required a full rebuild of the entire system, 20-30 minutes long.
If anyone ever changed Character.h, he would be subject to the wrath of
every other programmer.
Besides this suffering, it also slowed down development time significantly.
Since then, I've always tried to choose technologies that allowed fast, frequent tinkering.
With Go, compilation time is a non-issue.
We can recompile the entire system in seconds, not minutes.
The development web server starts instantly,
tests complete in a few seconds.
As mentioned previously, templates are recompiled as they change.
The result is that the StatHat system is very easy to work with,
and the compiler is not a bottleneck.
Since StatHat is a multi-tiered system, we wanted an RPC layer so that all
communication was standard.
With Go, we are using the rpc package and
the gob package for encoding Go objects.
In Go, the RPC server just takes any Go object and registers its exported methods.
There is no need for an intermediary interface description language.
We've found it very easy to use and many of our core application servers
are under 300 lines of code.
We don't want to spend time rewriting libraries for things like SSL,
database drivers, JSON/XML parsers.
Although Go is a young language, it has a lot of system packages and a growing
number of user-contributed packages.
With only a few exceptions, we have found Go packages for everything we have needed.
In our experience, it has been invaluable to work with open source tools.
If something is going awry, it is immensely helpful to be able to examine
the source through every layer and not have any black boxes.
Having the code for the language, web server,
packages, and tools allows us to understand how every piece of the system works.
Everything in Go is open source. In the Go codebase,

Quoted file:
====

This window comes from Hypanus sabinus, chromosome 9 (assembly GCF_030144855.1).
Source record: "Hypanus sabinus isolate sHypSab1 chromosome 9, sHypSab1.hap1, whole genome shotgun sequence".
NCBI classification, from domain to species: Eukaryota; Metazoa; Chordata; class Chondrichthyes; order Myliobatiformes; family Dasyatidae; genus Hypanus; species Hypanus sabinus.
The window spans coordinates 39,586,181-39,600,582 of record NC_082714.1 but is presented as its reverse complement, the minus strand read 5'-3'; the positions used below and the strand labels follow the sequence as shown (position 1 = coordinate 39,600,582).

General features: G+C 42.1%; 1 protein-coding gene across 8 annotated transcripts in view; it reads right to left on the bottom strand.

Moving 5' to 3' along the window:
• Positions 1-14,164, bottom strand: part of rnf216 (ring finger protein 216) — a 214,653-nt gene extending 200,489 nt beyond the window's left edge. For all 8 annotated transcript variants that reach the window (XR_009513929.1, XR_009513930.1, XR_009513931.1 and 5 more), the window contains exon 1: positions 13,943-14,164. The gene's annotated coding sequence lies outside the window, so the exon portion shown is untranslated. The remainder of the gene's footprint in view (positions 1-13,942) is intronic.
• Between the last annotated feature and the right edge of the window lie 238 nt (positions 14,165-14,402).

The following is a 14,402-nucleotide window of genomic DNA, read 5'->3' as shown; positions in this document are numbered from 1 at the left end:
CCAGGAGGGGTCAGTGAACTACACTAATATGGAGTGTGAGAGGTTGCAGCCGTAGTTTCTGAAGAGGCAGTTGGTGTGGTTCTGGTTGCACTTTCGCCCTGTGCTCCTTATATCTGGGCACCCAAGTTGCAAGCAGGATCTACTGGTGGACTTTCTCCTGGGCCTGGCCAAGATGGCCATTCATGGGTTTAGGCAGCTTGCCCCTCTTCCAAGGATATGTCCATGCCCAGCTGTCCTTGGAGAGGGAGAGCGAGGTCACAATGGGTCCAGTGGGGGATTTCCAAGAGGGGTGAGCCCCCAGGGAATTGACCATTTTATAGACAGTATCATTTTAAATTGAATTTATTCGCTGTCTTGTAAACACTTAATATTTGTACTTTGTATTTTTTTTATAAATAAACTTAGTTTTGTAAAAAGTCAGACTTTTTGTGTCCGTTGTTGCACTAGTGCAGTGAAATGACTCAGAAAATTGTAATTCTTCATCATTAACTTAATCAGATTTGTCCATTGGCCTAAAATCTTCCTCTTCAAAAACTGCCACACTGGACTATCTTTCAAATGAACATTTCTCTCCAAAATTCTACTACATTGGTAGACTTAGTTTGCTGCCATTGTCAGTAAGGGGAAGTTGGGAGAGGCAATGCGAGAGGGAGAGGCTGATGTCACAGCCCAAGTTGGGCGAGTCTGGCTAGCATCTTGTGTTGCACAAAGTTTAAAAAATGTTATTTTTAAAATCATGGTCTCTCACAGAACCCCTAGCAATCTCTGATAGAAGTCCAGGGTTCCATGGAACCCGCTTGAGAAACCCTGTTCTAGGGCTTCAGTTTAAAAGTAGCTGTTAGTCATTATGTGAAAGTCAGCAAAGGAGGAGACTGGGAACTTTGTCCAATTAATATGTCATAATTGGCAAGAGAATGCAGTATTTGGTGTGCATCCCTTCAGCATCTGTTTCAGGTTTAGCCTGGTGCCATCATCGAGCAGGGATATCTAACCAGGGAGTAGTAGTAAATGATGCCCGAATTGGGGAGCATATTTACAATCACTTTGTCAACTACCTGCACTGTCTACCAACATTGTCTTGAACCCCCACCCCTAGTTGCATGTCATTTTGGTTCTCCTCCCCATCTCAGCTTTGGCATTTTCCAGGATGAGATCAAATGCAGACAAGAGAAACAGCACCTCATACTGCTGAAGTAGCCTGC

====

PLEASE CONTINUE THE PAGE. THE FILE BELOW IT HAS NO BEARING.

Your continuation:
we frequently read the tests as they often give great examples of how to
use packages and language features.
People rely on StatHat for up to the minute analysis of their data and we
need the system to be as responsive as possible.
In our tests, Go's performance blew away most of the competition.
We tested it against Rails, Sinatra, OpenResty, and Node.
StatHat has always monitored itself by tracking all kinds of performance
metrics about requests,
the duration of certain tasks, the amount of memory in use.
Because of this, we were able to easily evaluate different technologies.
We've also taken advantage of the benchmark performance testing features
of the Go testing package.
In a former life, I was the CTO at OkCupid.
My experience there using OKWS taught me the importance of async programming,
especially when it comes to dynamic web applications.
There is no reason you should ever do something like this synchronously:
load a user from the database, then find their stats,
then find their alerts.
These should all be done concurrently, yet surprisingly,
many popular frameworks have no async support.
Go supports this at the language level without any callback spaghetti.
StatHat uses goroutines extensively to run multiple functions concurrently
and channels for sharing data between goroutines.
StatHat runs on Amazon's EC2 servers. Our servers are divided into several types:
There are at least two of each type of server,
and they are in different zones for high availability.
Adding a new server to the mix takes just a couple of minutes.
To deploy, we first build the entire system into a time-stamped directory.
Our packaging script builds the Go applications,
compresses the CSS and JS files, and copies all the scripts and configuration files.
This directory is then distributed to all the servers,
so they all have an identical distribution.
A script on each server queries its EC2 tags and determines what it is responsible
for running and starts/stops/restarts any services.
We frequently only deploy to a subset of the servers.
For more information on StatHat, please visit stathat.com.
We are releasing some of the Go code we've written.
Go to www.stathat.com/src for all of the
open source StatHat projects.
To learn more about Go, visit golang.org.